Chargers, codes and emergency calls: it's the jewelry of the future

Posted by Colin Strachan on

I think we've all, by now, seen the early stages of a war of the watches breaking out between heavyweight innovators Apple and Samsung.

Not on people's wrists, of course – Apple's isn't on the market until next year and Samsung's Galaxy Gear smartwatch just hasn't caught on. Whether these watches are too expensive or just too geeky right now it's not clear, but the concept is a huge indicator of where smart technology is heading. The idea, essentially, is why carry an expensive device around in your pocket or handbag when something that's already part of your daily look could perform the same function?

This week we've seen the release of something that can only be considered smart jewelry. And it made us ponder the role jewelry could play in this rapidly evolving landscape of wearable technology – one that is expected to be worth $6 billion by 2016.

On Sunday, San Francisco company Sense6 Design released a line of jewelry called Artemis, which they claim could help to save your life. The flagship products are pendants in gold, silver and solid palladium which use bluetooth technology to communicate with a cellphone. The idea is that the wearer can instantly make an emergency call using their GPS co-ordinates if they suddenly find themselves in danger. Not only that, but a microphone within the pendant records audio of the incident that could become vital evidence should the perpetrators be arrested.

Currently, Sense6 are looking to raise $200,000 so that they can build more of the jewelry, and their campaign was dragging on its heels at the time of writing. But we've no reason to believe this kind of thing couldn't catch on, provided there was a thriving market of competitive prices and a range of designs for people to choose from.

Sense6's idea might not come as a huge surprise – after all, it's basically an upgrade of medical alert ID bracelets which have been around for several years now. And brands like Cuff and Ringly are also on the market with jewelry that helps you keep track of calls and texts by connecting to your phone.

But you might just be blown away by this next one. It's not for the faint-hearted – but an Israeli graduate student has designed pieces of jewelry that embed into the wearer's veins and use their blood flow to generate electricity. Seriously.

If you're the kind of person whose phone is always running out of juice, look no further. Naomi Kizhner has come up with a range of designs that you could argue fit just a bit too closely for comfort. But her motivation for the project, which she calls Energy Addicts, is based on the huge issue of renewable energy and diminishing resources.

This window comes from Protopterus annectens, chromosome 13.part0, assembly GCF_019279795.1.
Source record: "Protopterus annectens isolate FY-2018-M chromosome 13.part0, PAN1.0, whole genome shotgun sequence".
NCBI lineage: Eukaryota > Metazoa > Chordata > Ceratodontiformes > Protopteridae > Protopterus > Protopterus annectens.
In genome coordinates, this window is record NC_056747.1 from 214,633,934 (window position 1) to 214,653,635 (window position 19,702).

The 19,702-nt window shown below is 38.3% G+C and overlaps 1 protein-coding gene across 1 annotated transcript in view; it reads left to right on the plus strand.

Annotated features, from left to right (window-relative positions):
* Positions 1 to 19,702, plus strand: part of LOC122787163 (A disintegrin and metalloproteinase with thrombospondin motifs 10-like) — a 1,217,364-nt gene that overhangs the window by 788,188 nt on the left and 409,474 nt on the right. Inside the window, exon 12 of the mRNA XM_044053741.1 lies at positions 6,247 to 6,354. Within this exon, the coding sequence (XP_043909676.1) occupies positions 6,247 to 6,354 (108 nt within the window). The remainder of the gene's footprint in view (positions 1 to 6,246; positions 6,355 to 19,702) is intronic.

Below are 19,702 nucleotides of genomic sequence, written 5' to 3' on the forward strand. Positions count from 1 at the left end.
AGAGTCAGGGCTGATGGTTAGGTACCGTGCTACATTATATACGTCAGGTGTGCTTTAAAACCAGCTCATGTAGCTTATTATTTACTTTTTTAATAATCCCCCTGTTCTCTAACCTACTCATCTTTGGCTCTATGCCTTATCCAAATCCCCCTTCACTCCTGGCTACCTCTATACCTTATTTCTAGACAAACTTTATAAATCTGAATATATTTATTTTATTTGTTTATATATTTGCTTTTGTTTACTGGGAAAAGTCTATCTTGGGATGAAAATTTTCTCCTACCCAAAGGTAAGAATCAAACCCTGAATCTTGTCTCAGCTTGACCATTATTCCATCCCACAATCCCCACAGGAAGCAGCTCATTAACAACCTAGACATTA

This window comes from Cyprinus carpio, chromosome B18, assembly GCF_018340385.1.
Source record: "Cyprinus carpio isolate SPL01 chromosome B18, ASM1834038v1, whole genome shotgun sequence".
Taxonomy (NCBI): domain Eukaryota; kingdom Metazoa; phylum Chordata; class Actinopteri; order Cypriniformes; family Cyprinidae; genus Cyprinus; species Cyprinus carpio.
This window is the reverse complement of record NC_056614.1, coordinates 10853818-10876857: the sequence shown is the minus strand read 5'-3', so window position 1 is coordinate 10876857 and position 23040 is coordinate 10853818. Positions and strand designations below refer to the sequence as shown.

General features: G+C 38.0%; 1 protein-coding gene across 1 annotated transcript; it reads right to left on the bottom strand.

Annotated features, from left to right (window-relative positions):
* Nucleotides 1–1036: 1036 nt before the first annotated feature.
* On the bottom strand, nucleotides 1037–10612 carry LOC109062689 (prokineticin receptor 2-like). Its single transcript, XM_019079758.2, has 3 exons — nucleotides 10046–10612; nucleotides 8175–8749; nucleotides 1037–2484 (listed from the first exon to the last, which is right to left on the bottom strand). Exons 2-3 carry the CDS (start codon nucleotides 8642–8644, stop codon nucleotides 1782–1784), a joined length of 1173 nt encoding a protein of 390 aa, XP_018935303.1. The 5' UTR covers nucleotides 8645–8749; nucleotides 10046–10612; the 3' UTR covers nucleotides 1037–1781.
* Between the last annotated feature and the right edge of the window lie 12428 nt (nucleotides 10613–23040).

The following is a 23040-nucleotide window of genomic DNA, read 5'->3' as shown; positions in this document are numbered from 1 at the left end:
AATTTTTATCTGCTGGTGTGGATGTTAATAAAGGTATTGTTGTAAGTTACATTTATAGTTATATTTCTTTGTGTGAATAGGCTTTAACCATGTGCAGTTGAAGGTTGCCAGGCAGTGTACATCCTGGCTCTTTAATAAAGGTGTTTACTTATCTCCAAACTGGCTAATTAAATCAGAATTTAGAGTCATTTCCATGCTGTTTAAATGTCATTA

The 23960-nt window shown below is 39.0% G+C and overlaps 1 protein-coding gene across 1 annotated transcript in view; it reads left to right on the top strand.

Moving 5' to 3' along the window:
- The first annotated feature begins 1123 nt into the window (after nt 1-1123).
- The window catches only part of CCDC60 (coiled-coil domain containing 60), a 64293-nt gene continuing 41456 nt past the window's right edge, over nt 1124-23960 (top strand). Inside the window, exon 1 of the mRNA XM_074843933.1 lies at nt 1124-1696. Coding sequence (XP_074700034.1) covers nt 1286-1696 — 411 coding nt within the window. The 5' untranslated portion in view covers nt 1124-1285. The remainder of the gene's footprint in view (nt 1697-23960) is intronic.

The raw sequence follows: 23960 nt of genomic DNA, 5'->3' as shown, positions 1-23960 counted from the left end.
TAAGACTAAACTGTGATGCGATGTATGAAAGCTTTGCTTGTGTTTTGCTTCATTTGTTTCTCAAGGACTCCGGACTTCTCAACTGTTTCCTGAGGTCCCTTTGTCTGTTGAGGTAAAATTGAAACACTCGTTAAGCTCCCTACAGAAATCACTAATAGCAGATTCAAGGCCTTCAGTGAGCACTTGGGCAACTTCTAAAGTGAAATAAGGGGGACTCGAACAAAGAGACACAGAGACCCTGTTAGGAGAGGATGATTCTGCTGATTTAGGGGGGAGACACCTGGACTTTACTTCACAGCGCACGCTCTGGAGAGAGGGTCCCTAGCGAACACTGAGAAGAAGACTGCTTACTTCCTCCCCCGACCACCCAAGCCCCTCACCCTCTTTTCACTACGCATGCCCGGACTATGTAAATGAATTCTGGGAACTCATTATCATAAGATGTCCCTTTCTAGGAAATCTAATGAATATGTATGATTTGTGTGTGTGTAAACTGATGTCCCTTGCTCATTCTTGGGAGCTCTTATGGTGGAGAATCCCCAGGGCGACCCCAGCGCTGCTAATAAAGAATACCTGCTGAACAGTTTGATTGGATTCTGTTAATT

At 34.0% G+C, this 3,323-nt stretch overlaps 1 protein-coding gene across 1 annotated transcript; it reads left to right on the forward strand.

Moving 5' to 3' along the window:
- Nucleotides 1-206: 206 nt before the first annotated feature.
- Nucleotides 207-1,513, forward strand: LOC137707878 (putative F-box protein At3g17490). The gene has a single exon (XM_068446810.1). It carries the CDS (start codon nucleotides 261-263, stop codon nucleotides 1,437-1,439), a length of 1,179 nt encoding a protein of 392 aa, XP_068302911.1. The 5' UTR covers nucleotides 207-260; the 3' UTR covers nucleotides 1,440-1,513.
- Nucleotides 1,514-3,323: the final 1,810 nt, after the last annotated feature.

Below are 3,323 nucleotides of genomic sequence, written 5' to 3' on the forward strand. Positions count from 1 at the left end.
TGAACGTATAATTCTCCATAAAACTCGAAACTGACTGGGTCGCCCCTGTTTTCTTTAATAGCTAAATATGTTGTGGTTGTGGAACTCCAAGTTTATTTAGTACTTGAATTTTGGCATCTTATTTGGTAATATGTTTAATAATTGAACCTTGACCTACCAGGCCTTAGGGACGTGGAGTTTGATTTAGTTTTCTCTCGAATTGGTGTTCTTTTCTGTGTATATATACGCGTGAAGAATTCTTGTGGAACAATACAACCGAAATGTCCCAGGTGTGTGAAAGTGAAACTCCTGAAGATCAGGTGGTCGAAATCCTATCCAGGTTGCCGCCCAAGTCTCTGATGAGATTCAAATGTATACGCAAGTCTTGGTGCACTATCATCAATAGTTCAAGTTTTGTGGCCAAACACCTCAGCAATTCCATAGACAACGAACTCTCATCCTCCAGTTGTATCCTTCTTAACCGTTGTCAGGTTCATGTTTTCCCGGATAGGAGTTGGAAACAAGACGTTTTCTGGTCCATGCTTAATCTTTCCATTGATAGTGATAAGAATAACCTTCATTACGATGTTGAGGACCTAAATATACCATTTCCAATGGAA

She told Cosmopolitan: “There are lots of developments of renewable energy resources, but the human body is a natural resource for energy that is constantly renewed, as long as we are alive.

“I wanted to explore the post-humanistic approach that sees the human body as a resource… Will we be willing to sacrifice our bodies in order to produce more energy? My intention is to provoke a discussion.”

The difficulty that wearable technology faces is in its ability to retain taste and style. A good example is in something we've already seen over the last couple of years: QR code jewelry. The idea here is that you can scan a pendant or charm bearing a QR code which then delivers a custom message. But this concept was always up against it – firstly because QR codes look hideous, and secondly because they were just never practical. In most cases you had to download an app to scan them, which rarely seemed worth the effort, and it comes as no surprise to see this technology already on its last legs.
It's not an idea we can see catching on anytime soon – but give it 50 years and there might be a place for it.

As custom jewelry experts though, we're all about innovation and ideas. And what we've seen this year only perpetuates our belief that the potential of custom jewelry is truly limitless.



(Photos: (in order) Sportstagid, Kārlis Dambrāns, Unknown / Licence: Creative Commons)

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